How do I change my "patch change day?"
If you wish to move your "patch change day" to a different day of the week, finish your current cycle, removing your 3rd patch on the correct day. During week 4, the "patch-free" week, (day 22 through day 28), you may choose a new "patch change day" by applying a new patch on the day you prefer. You now have a new day 1 and a new "patch change day." You should never have the patch off for more than 7 days in a row.

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What if I forget to change the patch?

  • At the start of any patch cycle (Week 1—day 1): If you forget to apply your patch, you may become pregnant--you must use back-up contraceptives such as a condom and spermicide for one week. Apply the 1st patch of your new cycle as soon as you remember. You now have a new "Patch Change Day" and day 1. You must use back-up contraception for the 1st week of your new cycle. You should never have the patch off for more than 7 days.
  • In the middle of your patch cycle (Week 2 or week 3): If you forget to change your patch for 1 or 2 days, remove the patch as soon as you remember and apply a new patch. Apply your next patch on your normal "patch change day." No back-up contraception is needed. During week 2 or week 3, if you forget to change your patch for more than two days, you could become pregnant. Start a new 4-week cycle as soon as you remember by removing the old patch and applying a new patch. You now have a different "patch change day" and new day 1. You must use back-up contraception, such as a condom and spermicide for the 1st week of your new cycle. You should never have a patch off for more than 7 days.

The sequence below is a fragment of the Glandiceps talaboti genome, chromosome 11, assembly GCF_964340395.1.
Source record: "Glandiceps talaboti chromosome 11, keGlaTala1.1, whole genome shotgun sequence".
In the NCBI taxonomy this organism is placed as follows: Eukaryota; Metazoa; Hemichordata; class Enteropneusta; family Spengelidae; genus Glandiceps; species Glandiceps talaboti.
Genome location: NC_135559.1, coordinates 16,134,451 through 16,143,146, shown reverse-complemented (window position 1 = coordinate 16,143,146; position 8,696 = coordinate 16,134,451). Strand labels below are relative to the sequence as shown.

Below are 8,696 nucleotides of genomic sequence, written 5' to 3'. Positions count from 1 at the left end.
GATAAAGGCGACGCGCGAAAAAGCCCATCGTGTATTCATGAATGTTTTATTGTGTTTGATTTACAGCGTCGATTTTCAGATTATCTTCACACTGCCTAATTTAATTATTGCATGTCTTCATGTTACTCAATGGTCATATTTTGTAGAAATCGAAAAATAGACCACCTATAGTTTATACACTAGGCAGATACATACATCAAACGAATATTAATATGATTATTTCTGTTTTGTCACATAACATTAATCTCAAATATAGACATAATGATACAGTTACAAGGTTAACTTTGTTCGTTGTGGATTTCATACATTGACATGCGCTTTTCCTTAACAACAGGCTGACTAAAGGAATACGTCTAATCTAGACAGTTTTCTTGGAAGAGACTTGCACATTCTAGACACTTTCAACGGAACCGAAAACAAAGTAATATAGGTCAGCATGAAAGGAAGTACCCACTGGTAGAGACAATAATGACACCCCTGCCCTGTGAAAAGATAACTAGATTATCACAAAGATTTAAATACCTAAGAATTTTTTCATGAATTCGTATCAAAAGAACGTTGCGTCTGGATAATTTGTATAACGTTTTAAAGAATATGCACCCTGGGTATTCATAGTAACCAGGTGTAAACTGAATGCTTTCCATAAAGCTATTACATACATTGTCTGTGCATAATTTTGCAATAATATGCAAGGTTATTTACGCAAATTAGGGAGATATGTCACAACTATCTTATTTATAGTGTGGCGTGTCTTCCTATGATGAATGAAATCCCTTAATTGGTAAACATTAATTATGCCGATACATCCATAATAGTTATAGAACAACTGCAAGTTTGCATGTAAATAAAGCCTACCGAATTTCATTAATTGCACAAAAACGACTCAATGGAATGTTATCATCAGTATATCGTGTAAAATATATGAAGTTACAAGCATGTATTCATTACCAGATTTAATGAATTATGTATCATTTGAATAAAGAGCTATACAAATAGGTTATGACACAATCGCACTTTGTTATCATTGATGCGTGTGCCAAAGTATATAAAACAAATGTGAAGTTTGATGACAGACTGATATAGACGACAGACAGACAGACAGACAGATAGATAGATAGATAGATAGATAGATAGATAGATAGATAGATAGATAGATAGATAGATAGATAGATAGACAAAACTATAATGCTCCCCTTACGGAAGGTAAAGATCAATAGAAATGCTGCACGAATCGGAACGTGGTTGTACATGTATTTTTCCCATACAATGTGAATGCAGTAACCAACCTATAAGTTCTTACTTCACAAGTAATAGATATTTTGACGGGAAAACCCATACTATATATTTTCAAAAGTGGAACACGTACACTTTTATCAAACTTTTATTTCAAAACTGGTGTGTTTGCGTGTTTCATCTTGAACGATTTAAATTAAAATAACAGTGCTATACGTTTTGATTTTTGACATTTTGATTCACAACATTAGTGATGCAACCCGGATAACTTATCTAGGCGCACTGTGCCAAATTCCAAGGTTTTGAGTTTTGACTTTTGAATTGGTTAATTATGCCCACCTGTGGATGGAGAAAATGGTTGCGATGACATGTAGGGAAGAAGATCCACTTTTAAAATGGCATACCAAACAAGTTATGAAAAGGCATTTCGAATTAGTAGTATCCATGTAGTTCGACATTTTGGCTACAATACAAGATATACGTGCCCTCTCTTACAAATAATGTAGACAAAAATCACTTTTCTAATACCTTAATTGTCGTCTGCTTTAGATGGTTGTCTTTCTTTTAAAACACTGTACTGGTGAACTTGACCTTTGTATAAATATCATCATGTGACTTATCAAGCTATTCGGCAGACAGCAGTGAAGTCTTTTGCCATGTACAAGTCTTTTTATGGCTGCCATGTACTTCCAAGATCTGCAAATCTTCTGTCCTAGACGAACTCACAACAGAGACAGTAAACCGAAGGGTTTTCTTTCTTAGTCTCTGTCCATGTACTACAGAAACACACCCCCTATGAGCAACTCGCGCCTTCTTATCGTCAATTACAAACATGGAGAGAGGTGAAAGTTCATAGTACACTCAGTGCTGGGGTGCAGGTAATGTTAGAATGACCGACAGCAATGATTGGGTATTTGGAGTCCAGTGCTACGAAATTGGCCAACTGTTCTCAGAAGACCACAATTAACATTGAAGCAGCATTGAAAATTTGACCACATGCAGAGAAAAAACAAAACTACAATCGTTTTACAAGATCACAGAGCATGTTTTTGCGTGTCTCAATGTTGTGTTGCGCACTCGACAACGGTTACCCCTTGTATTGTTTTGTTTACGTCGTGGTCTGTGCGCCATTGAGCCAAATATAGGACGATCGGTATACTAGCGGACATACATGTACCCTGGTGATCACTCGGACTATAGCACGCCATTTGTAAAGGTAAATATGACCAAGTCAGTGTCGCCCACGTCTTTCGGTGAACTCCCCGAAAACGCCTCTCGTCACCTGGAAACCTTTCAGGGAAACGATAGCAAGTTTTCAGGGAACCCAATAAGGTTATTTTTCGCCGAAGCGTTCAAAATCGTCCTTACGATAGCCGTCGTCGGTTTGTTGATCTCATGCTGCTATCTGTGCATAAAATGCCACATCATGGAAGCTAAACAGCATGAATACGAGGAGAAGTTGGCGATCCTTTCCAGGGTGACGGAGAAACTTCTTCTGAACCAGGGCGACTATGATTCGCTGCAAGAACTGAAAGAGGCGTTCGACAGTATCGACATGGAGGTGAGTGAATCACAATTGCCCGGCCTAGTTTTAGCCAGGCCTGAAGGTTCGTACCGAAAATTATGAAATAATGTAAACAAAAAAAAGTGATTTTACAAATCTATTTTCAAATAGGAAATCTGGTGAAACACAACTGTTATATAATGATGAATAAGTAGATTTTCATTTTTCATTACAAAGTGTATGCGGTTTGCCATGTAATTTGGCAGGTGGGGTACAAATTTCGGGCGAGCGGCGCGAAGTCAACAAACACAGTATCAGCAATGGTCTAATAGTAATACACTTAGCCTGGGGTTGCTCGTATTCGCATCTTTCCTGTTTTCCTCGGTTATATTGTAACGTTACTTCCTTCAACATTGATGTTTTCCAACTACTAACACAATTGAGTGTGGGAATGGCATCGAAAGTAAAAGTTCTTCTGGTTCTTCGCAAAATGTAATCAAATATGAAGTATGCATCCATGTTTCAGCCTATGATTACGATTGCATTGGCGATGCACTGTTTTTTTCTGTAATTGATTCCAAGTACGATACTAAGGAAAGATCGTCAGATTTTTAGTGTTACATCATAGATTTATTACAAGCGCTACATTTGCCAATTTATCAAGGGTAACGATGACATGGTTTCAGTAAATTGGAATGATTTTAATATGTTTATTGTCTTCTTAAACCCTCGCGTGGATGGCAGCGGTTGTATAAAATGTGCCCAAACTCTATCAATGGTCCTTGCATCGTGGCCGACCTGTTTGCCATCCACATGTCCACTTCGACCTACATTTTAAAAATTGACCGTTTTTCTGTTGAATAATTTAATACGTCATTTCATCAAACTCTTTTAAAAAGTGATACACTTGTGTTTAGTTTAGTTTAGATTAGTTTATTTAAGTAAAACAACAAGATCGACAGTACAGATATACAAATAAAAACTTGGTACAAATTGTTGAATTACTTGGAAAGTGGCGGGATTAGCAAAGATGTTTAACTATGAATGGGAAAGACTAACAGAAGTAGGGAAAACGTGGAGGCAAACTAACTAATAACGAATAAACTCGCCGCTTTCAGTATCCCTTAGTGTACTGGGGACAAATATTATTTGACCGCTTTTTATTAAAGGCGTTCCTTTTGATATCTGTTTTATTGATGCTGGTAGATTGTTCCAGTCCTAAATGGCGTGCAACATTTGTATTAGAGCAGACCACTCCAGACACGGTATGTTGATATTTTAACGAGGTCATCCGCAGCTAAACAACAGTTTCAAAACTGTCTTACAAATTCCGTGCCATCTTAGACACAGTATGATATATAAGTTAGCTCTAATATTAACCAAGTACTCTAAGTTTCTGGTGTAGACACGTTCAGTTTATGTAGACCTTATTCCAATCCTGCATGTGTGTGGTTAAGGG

• At the end of your patch cycle (Week 4): If you forget to remove your patch, take it off as soon you remember. Start your next cycle on your normal "patch change day," the day after day 28. No back-up contraception is needed.
  • At the start of your next patch cycle, day 1 of week 1: If you forget to apply your patch, you could become pregnant. Apply the first patch of your new cycle as soon as you remember. You now have a new "patch change day" and a new day 1. You must use back-up contraception for the first week of your new cycle. You should never have a patch off for more than 7 days.

What should I do if a patch seems loose, partially lifts up off my skin or falls off?

  • For less than 24 hours: You should try to reapply it or apply a new birth control patch immediately. No back-up contraception is needed and your "patch change day" will remain the same. You can reapply the patch by following these instructions:
    • Do not try to reapply a patch if it's no longer sticky, if it has been stuck to itself or another surface, if it has other material stuck to it or if it has become loose or has fallen off before.
    • Press down firmly on the patch with the palm of your hand for 10 seconds, making sure that the edges stick well.
    • Then run your fingers around the edge of the patch.
    • Do not use tapes or wraps to keep the patch in place.
    • If the patch does not stick well, remove it and then apply a replacement birth control patch. This patch should be replaced on the original "patch change day." Single replacement patches are available at the pharmacy.